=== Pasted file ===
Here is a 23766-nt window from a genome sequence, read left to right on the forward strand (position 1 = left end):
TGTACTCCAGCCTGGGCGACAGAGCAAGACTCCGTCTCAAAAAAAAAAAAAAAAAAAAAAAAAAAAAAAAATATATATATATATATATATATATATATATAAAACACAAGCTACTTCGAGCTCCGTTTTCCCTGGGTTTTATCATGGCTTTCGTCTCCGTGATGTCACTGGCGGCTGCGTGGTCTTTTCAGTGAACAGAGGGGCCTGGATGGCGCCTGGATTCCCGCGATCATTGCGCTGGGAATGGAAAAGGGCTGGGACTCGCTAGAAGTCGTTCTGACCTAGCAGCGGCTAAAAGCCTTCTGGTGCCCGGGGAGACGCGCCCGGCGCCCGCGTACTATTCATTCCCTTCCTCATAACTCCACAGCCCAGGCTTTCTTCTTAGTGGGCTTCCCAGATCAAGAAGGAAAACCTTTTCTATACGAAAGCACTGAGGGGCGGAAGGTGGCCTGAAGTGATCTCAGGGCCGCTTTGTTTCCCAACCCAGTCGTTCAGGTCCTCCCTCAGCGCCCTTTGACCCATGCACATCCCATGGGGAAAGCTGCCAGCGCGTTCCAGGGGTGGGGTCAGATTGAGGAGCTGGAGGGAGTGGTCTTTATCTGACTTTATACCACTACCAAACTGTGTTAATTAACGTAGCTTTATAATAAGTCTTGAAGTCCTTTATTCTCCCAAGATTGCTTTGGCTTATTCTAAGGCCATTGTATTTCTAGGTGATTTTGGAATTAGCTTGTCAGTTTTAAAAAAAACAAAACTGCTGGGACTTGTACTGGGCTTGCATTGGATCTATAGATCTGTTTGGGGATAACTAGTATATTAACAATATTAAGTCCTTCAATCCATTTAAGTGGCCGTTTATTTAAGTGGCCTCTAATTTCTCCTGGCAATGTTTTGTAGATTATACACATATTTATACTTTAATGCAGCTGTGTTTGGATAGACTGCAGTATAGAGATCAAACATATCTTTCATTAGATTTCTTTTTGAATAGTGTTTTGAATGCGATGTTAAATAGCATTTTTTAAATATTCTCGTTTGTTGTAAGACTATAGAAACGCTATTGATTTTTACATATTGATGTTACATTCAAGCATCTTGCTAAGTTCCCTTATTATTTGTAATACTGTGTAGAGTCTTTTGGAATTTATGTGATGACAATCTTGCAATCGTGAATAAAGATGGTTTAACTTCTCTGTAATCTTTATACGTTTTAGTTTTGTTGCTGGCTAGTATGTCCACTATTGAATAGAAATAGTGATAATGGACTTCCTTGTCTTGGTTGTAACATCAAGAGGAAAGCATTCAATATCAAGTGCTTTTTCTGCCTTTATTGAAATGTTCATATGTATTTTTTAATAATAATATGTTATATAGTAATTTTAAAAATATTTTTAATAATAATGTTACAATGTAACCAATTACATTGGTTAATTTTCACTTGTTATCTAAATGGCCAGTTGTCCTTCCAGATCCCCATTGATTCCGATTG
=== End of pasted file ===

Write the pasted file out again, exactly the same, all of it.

Here is a 23766-nt window from a genome sequence, read left to right on the forward strand (position 1 = left end):
TGTACTCCAGCCTGGGCGACAGAGCAAGACTCCGTCTCAAAAAAAAAAAAAAAAAAAAAAAAAAAAAAAAATATATATATATATATATATATATATATATAAAACACAAGCTACTTCGAGCTCCGTTTTCCCTGGGTTTTATCATGGCTTTCGTCTCCGTGATGTCACTGGCGGCTGCGTGGTCTTTTCAGTGAACAGAGGGGCCTGGATGGCGCCTGGATTCCCGCGATCATTGCGCTGGGAATGGAAAAGGGCTGGGACTCGCTAGAAGTCGTTCTGACCTAGCAGCGGCTAAAAGCCTTCTGGTGCCCGGGGAGACGCGCCCGGCGCCCGCGTACTATTCATTCCCTTCCTCATAACTCCACAGCCCAGGCTTTCTTCTTAGTGGGCTTCCCAGATCAAGAAGGAAAACCTTTTCTATACGAAAGCACTGAGGGGCGGAAGGTGGCCTGAAGTGATCTCAGGGCCGCTTTGTTTCCCAACCCAGTCGTTCAGGTCCTCCCTCAGCGCCCTTTGACCCATGCACATCCCATGGGGAAAGCTGCCAGCGCGTTCCAGGGGTGGGGTCAGATTGAGGAGCTGGAGGGAGTGGTCTTTATCTGACTTTATACCACTACCAAACTGTGTTAATTAACGTAGCTTTATAATAAGTCTTGAAGTCCTTTATTCTCCCAAGATTGCTTTGGCTTATTCTAAGGCCATTGTATTTCTAGGTGATTTTGGAATTAGCTTGTCAGTTTTAAAAAAAACAAAACTGCTGGGACTTGTACTGGGCTTGCATTGGATCTATAGATCTGTTTGGGGATAACTAGTATATTAACAATATTAAGTCCTTCAATCCATTTAAGTGGCCGTTTATTTAAGTGGCCTCTAATTTCTCCTGGCAATGTTTTGTAGATTATACACATATTTATACTTTAATGCAGCTGTGTTTGGATAGACTGCAGTATAGAGATCAAACATATCTTTCATTAGATTTCTTTTTGAATAGTGTTTTGAATGCGATGTTAAATAGCATTTTTTAAATATTCTCGTTTGTTGTAAGACTATAGAAACGCTATTGATTTTTACATATTGATGTTACATTCAAGCATCTTGCTAAGTTCCCTTATTATTTGTAATACTGTGTAGAGTCTTTTGGAATTTATGTGATGACAATCTTGCAATCGTGAATAAAGATGGTTTAACTTCTCTGTAATCTTTATACGTTTTAGTTTTGTTGCTGGCTAGTATGTCCACTATTGAATAGAAATAGTGATAATGGACTTCCTTGTCTTGGTTGTAACATCAAGAGGAAAGCATTCAATATCAAGTGCTTTTTCTGCCTTTATTGAAATGTTCATATGTATTTTTTAATAATAATATGTTATATAGTAATTTTAAAAATATTTTTAATAATAATGTTACAATGTAACCAATTACATTGGTTAATTTTCACTTGTTATCTAAATGGCCAGTTGTCCTTCCAGATCCCCATTGATTCCGATTG